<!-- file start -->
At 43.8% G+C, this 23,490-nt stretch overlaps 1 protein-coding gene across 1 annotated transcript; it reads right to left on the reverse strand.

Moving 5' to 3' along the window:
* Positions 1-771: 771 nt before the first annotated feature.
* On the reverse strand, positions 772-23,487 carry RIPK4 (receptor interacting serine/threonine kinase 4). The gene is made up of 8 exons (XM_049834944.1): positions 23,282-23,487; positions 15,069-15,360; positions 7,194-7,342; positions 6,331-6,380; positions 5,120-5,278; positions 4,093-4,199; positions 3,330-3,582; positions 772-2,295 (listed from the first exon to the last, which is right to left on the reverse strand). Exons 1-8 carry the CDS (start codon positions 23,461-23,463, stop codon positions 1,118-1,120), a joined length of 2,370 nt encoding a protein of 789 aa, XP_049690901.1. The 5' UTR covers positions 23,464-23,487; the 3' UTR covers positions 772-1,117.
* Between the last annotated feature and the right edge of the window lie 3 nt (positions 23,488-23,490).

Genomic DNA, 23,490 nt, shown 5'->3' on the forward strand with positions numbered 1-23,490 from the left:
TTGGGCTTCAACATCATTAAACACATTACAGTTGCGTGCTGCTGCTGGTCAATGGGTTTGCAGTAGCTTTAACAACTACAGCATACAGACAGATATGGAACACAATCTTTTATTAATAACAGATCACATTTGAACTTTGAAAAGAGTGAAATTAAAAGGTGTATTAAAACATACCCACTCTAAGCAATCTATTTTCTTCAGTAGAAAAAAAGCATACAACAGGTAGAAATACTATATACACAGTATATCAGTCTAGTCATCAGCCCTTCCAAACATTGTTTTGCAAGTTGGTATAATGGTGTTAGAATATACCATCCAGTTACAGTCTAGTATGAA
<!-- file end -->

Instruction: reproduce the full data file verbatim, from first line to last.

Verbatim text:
At 43.8% G+C, this 23,490-nt stretch overlaps 1 protein-coding gene across 1 annotated transcript; it reads right to left on the reverse strand.

Moving 5' to 3' along the window:
* Positions 1-771: 771 nt before the first annotated feature.
* On the reverse strand, positions 772-23,487 carry RIPK4 (receptor interacting serine/threonine kinase 4). The gene is made up of 8 exons (XM_049834944.1): positions 23,282-23,487; positions 15,069-15,360; positions 7,194-7,342; positions 6,331-6,380; positions 5,120-5,278; positions 4,093-4,199; positions 3,330-3,582; positions 772-2,295 (listed from the first exon to the last, which is right to left on the reverse strand). Exons 1-8 carry the CDS (start codon positions 23,461-23,463, stop codon positions 1,118-1,120), a joined length of 2,370 nt encoding a protein of 789 aa, XP_049690901.1. The 5' UTR covers positions 23,464-23,487; the 3' UTR covers positions 772-1,117.
* Between the last annotated feature and the right edge of the window lie 3 nt (positions 23,488-23,490).

Genomic DNA, 23,490 nt, shown 5'->3' on the forward strand with positions numbered 1-23,490 from the left:
TTGGGCTTCAACATCATTAAACACATTACAGTTGCGTGCTGCTGCTGGTCAATGGGTTTGCAGTAGCTTTAACAACTACAGCATACAGACAGATATGGAACACAATCTTTTATTAATAACAGATCACATTTGAACTTTGAAAAGAGTGAAATTAAAAGGTGTATTAAAACATACCCACTCTAAGCAATCTATTTTCTTCAGTAGAAAAAAAGCATACAACAGGTAGAAATACTATATACACAGTATATCAGTCTAGTCATCAGCCCTTCCAAACATTGTTTTGCAAGTTGGTATAATGGTGTTAGAATATACCATCCAGTTACAGTCTAGTATGAA